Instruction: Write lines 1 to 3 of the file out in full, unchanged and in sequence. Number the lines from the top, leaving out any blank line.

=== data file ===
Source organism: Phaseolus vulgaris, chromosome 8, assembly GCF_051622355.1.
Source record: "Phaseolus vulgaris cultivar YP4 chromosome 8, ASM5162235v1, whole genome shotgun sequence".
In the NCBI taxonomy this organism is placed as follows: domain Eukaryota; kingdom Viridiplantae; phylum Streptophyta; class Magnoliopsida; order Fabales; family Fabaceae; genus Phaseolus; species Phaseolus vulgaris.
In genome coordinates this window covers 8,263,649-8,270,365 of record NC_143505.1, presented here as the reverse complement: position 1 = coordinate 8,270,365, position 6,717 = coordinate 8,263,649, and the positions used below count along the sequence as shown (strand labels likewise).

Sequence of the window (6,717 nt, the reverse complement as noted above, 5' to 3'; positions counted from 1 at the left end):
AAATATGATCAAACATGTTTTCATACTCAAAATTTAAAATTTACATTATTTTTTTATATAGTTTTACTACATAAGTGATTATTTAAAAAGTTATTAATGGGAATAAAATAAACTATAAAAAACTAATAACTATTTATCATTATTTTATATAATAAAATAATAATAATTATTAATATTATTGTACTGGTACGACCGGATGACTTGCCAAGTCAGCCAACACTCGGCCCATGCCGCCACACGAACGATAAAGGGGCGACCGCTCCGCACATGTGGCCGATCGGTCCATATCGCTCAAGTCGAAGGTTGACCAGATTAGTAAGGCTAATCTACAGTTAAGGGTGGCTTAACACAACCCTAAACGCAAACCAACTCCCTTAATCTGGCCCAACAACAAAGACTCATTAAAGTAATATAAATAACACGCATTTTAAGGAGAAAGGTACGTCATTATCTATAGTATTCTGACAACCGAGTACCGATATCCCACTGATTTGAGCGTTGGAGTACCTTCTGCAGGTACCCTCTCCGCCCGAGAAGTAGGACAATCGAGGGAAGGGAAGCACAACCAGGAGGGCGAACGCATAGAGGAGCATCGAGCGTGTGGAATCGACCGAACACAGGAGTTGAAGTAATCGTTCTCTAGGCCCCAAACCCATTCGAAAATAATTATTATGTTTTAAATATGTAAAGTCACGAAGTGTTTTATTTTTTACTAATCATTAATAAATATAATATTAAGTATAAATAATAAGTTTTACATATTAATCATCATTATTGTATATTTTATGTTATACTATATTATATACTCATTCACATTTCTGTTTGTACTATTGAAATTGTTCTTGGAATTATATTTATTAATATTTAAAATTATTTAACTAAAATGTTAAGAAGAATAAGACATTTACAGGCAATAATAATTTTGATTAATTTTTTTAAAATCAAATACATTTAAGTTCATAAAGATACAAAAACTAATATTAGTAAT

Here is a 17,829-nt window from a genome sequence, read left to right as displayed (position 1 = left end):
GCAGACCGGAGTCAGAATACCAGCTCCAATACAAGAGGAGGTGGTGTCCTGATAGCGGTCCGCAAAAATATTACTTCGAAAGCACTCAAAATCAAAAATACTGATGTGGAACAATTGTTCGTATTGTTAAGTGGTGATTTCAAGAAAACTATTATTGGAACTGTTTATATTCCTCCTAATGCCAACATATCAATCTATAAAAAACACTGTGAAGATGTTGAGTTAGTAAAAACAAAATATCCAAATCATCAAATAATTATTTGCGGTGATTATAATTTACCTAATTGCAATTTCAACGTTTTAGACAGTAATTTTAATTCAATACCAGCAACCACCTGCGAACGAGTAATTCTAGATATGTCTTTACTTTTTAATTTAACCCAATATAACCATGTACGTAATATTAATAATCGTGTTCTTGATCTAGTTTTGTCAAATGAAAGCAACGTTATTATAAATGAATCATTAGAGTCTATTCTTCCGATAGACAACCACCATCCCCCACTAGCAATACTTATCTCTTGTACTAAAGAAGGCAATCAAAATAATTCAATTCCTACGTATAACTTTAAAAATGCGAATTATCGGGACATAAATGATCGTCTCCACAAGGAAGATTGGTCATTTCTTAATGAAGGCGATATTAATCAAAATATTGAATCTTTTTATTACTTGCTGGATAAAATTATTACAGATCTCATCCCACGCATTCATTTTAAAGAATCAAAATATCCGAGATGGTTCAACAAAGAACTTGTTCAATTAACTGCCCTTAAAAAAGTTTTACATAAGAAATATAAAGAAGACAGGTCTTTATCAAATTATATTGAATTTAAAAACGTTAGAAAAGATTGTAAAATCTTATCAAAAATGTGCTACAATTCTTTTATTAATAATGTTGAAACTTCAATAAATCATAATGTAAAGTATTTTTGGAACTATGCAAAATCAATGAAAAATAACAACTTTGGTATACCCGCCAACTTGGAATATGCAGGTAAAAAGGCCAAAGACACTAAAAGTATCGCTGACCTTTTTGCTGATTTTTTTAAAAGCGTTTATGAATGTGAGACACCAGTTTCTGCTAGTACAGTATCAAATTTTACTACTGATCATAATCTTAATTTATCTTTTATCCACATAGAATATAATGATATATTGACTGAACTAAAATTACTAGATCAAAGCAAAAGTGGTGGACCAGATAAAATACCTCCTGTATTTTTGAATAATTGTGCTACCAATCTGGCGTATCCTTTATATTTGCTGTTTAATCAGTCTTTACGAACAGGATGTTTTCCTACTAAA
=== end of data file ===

Source organism: Phaseolus vulgaris, chromosome 8, assembly GCF_051622355.1.
Source record: "Phaseolus vulgaris cultivar YP4 chromosome 8, ASM5162235v1, whole genome shotgun sequence".
In the NCBI taxonomy this organism is placed as follows: domain Eukaryota; kingdom Viridiplantae; phylum Streptophyta; class Magnoliopsida; order Fabales; family Fabaceae; genus Phaseolus; species Phaseolus vulgaris.